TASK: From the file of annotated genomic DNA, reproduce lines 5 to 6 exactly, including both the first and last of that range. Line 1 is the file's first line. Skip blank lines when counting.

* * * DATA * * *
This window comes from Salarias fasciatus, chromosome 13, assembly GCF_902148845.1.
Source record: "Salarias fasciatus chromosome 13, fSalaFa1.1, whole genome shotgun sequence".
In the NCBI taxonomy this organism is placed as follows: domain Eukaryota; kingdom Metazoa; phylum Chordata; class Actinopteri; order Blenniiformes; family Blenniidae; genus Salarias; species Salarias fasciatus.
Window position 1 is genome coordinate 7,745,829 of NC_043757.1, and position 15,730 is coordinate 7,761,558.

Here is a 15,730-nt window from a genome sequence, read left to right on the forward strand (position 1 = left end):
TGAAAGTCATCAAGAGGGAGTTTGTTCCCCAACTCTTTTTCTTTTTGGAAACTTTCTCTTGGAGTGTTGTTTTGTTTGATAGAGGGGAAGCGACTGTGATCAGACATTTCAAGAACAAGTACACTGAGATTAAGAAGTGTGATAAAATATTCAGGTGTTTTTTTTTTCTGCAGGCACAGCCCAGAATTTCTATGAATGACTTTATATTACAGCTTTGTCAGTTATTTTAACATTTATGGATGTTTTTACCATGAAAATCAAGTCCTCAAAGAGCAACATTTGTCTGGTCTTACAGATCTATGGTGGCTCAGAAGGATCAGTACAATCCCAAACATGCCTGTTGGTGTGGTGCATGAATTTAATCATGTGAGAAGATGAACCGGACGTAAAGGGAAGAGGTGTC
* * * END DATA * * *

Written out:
Here is a 15,730-nt window from a genome sequence, read left to right on the forward strand (position 1 = left end):
TGAAAGTCATCAAGAGGGAGTTTGTTCCCCAACTCTTTTTCTTTTTGGAAACTTTCTCTTGGAGTGTTGTTTTGTTTGATAGAGGGGAAGCGACTGTGATCAGACATTTCAAGAACAAGTACACTGAGATTAAGAAGTGTGATAAAATATTCAGGTGTTTTTTTTTTCTGCAGGCACAGCCCAGAATTTCTATGAATGACTTTATATTACAGCTTTGTCAGTTATTTTAACATTTATGGATGTTTTTACCATGAAAATCAAGTCCTCAAAGAGCAACATTTGTCTGGTCTTACAGATCTATGGTGGCTCAGAAGGATCAGTACAATCCCAAACATGCCTGTTGGTGTGGTGCATGAATTTAATCATGTGAGAAGATGAACCGGACGTAAAGGGAAGAGGTGTC